German, Spanish and Portuguese leaders urge the French to vote Macron | French presidential election 2022
German, Spanish and Portuguese leaders publicly backed Emmanuel Macron in the second round of France’s presidential election on Sunday, calling on French voters to support “freedom, democracy and a stronger Europe” – and to tackle the Brexit.
In a highly unusual intervention in another country’s elections, Olaf Scholz, Pedro Sánchez and António Costa said in an editorial column in the major French daily Le Monde that the second round of France was “for us, not an election like the others”.
Although they did not mention Macron or his far-right rival Marine Le Pen by name, the centre-left German Chancellor and the Spanish and Portuguese prime ministers said they “hope” the outgoing president’s vision on “France, Europe and the world” would prevail.
The vote was a choice between “a Democratic candidate who believes that France is stronger in a powerful and autonomous EU, and a far-right candidate who openly sides with those who attack our freedom and our democracy”, they said. they stated.
The EU needs a France that remains “at the heart of the European project”, they said, continuing to “defend our common values” in a “strong and generous Europe”. “We hope that the citizens of the French Republic will choose him.”
A longtime Eurosceptic, Le Pen, who according to polls trails Macron two days before the decisive vote, abandoned his promise in the previous election to abandon the euro and leave the EU. But much of his current platform would involve breaking EU and single market rules, experts say, leading to a “Frexit in all but name”.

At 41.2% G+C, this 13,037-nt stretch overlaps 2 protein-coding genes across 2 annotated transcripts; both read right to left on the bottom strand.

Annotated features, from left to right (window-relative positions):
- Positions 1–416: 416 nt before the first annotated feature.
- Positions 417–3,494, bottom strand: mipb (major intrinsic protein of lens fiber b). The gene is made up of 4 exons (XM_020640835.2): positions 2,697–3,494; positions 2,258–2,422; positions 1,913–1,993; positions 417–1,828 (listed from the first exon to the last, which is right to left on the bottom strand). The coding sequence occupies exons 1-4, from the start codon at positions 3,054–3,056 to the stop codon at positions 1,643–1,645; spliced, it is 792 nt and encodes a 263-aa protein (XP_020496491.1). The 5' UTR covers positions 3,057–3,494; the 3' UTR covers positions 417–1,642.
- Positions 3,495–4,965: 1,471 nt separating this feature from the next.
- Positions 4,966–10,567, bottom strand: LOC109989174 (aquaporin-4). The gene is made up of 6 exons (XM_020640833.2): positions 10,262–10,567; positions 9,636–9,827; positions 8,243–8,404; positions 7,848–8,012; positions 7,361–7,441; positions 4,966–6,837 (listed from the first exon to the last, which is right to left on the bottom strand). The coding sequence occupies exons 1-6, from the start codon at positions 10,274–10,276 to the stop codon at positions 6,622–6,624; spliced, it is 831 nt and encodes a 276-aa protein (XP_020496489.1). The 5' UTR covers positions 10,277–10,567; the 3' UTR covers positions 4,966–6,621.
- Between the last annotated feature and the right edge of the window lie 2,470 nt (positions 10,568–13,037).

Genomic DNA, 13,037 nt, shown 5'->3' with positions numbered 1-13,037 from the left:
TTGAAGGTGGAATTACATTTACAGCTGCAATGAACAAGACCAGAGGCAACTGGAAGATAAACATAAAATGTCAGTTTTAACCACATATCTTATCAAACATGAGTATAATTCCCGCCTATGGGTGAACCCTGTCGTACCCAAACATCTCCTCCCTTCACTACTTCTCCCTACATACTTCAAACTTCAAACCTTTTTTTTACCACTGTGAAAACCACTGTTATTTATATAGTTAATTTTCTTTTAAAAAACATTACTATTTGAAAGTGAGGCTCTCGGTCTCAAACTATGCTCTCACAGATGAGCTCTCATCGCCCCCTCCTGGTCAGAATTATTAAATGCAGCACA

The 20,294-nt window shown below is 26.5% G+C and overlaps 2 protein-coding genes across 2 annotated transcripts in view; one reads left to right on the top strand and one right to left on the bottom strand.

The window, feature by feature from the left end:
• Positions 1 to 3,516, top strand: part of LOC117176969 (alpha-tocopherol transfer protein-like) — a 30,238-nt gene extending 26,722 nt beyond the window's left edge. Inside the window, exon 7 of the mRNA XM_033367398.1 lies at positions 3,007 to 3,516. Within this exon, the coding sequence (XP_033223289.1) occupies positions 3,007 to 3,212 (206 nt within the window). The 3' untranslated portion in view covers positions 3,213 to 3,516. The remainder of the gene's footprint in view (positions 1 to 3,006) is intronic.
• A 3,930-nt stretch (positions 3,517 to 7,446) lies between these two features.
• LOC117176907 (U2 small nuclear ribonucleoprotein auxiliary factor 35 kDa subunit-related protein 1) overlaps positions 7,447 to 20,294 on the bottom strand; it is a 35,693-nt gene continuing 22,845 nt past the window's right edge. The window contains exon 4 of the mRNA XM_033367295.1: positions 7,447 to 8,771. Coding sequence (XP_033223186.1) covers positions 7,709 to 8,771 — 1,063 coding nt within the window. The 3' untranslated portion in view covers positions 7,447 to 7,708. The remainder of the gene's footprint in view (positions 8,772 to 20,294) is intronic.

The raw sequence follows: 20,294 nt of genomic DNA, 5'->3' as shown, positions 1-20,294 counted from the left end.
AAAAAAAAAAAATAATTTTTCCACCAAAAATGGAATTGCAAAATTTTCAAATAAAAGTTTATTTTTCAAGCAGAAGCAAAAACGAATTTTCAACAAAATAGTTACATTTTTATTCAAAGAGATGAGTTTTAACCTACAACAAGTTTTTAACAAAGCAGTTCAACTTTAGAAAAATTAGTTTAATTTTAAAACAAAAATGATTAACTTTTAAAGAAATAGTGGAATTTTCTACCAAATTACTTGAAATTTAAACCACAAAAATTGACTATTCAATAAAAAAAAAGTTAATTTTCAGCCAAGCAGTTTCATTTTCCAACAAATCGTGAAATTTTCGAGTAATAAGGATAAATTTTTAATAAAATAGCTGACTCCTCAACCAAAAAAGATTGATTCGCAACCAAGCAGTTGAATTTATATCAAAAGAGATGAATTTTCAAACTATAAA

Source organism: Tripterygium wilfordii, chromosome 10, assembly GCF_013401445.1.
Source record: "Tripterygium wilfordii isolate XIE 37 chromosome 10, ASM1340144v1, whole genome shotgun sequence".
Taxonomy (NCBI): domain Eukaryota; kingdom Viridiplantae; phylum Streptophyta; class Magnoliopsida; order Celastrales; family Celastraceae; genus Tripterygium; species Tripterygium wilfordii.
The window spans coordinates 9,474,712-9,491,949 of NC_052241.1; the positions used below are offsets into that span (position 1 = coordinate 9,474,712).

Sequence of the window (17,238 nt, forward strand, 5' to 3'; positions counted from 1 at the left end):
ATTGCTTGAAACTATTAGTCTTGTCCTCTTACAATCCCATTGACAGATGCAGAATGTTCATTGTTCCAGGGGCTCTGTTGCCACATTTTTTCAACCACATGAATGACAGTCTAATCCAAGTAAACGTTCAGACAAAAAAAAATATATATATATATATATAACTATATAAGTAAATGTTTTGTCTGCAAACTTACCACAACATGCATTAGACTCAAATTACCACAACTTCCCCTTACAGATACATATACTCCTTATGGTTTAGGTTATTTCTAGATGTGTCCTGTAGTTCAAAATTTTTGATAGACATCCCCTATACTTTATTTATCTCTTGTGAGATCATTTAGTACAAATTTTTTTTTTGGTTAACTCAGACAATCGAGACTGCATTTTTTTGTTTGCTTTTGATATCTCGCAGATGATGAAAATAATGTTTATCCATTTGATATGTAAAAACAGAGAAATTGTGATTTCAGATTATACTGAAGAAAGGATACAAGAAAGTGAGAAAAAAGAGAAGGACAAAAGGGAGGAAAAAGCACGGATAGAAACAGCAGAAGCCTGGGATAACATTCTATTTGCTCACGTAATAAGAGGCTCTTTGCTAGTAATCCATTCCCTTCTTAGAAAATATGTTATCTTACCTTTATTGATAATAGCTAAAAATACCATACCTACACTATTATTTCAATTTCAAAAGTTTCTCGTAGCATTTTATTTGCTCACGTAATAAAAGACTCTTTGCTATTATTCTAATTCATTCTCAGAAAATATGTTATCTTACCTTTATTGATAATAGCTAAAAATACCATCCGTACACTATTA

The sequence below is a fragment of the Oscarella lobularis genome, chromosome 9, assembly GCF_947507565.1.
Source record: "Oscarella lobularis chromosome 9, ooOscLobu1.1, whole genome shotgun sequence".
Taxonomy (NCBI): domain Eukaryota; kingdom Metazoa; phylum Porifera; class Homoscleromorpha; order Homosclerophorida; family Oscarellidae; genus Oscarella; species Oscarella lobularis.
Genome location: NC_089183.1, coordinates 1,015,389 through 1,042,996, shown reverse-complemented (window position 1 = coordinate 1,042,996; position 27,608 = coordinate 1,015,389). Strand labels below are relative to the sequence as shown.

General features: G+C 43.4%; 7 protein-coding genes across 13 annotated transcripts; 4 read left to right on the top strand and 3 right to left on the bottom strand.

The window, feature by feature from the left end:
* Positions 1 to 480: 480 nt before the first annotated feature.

In an inquiry into Britain’s decision to leave the bloc, the three leaders said ‘taking back control’ had been ‘the Brexiteers’ promise’, but that Brexit had instead ‘disrupted transport chains and supplies to Great Britain, caused a collapse in its foreign trade and saw inflation rates generally higher than in the euro zone.
Those in the UK who were meant to be “the primary beneficiaries of leaving the EU – workers, young people and the vulnerable – are those who have ultimately suffered the most”, they wrote.
The leaders said the election result was crucial “for France and for all of us in Europe” because of Russia’s war against Ukraine. “Populists and the far right in all our countries have made Vladimir Putin an ideological and political role model,” they wrote, referring to Le Pen’s past admiring remarks about the Russian president.
A spokeswoman for Le Pen’s National Rally said outside interventions in elections were rarely welcomed by voters or effective, adding that there were other EU governments who shared her vision of a ” alliance of sovereign nations”.
An emotional appeal by Barack Obama to British voters not to back Brexit has been widely criticized by Leave campaigners, with some suggesting the then US president’s remarks may have actually helped their cause.